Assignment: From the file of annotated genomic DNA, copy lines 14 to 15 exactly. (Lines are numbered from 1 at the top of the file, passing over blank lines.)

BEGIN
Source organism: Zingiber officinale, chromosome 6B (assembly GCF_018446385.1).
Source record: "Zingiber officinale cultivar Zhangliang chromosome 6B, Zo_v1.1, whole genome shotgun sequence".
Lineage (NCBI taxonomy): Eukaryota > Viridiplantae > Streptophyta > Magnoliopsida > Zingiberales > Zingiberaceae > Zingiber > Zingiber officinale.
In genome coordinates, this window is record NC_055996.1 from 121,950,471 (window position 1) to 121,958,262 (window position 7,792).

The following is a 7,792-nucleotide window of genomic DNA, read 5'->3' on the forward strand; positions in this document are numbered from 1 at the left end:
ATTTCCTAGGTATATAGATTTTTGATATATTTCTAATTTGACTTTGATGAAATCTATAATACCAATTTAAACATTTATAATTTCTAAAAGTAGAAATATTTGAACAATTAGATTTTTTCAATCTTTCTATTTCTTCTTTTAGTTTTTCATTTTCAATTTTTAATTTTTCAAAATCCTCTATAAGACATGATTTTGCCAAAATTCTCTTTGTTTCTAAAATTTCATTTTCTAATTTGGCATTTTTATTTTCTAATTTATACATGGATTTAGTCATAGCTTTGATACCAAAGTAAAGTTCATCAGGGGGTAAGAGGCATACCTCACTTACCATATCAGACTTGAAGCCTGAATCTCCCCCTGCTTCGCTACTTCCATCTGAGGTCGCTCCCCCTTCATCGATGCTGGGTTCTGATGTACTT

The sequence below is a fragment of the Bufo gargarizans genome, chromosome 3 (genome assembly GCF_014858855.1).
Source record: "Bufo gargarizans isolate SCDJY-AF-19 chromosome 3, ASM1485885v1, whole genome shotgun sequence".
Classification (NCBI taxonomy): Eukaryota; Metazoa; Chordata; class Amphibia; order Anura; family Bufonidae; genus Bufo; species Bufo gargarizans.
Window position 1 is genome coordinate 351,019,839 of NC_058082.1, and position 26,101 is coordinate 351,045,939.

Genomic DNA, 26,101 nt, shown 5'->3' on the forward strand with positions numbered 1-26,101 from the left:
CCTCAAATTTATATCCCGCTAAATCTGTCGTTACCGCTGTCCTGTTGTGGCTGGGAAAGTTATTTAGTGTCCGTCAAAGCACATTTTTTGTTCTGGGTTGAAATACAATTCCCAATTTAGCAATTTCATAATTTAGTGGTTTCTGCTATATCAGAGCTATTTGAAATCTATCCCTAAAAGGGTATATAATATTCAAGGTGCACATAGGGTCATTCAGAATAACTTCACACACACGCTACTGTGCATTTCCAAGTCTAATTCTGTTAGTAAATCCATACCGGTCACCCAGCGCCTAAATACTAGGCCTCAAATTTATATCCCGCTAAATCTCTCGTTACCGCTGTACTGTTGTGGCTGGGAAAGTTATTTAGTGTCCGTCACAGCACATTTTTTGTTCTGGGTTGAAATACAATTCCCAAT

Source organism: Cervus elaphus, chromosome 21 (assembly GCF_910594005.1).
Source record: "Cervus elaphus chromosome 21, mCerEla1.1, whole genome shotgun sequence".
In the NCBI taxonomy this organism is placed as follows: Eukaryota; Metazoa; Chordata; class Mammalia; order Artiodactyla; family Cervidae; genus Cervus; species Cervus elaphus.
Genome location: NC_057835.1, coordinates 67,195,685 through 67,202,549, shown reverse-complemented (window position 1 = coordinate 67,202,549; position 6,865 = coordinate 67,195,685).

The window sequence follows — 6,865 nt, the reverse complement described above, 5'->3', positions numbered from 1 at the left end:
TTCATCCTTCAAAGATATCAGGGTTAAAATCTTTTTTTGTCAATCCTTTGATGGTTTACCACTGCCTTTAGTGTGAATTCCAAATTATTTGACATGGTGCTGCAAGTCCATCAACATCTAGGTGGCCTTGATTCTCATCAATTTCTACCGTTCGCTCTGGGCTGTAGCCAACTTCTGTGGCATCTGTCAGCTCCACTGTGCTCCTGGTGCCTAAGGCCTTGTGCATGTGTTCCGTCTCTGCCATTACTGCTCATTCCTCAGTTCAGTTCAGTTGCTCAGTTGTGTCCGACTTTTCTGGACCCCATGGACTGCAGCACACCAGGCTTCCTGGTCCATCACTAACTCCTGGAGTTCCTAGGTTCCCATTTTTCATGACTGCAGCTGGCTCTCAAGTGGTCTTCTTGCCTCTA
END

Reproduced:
Source record: "Cervus elaphus chromosome 21, mCerEla1.1, whole genome shotgun sequence".
In the NCBI taxonomy this organism is placed as follows: Eukaryota; Metazoa; Chordata; class Mammalia; order Artiodactyla; family Cervidae; genus Cervus; species Cervus elaphus.